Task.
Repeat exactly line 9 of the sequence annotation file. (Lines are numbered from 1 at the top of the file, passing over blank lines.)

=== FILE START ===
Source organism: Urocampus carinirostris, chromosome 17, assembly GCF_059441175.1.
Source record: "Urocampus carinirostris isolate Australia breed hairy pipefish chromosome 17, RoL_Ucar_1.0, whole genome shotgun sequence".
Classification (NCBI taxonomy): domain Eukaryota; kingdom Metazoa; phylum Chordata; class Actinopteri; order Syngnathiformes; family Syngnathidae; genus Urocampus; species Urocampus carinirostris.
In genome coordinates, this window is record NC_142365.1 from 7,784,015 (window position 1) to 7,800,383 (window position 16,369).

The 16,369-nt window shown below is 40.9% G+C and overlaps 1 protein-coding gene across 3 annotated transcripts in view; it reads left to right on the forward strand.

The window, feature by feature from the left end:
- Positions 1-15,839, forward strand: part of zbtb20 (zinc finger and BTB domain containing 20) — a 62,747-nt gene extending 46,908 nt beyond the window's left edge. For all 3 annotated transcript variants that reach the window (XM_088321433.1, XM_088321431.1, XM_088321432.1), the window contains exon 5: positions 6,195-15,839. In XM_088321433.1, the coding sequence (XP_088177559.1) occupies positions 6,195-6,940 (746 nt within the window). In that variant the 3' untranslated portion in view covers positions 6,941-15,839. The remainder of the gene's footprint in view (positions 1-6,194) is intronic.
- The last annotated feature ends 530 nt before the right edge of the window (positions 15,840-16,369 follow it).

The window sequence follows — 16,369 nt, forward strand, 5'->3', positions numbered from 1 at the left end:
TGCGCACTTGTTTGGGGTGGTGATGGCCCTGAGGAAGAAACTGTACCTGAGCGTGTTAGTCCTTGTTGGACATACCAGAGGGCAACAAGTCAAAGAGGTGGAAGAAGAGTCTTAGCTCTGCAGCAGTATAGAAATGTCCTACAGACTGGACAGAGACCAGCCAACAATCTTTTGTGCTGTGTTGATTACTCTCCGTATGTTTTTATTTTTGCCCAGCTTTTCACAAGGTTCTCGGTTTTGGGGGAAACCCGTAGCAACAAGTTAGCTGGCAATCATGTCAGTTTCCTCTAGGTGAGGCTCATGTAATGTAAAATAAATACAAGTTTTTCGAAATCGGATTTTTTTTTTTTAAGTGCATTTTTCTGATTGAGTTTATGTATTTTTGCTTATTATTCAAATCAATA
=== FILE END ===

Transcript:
The window sequence follows — 16,369 nt, forward strand, 5'->3', positions numbered from 1 at the left end: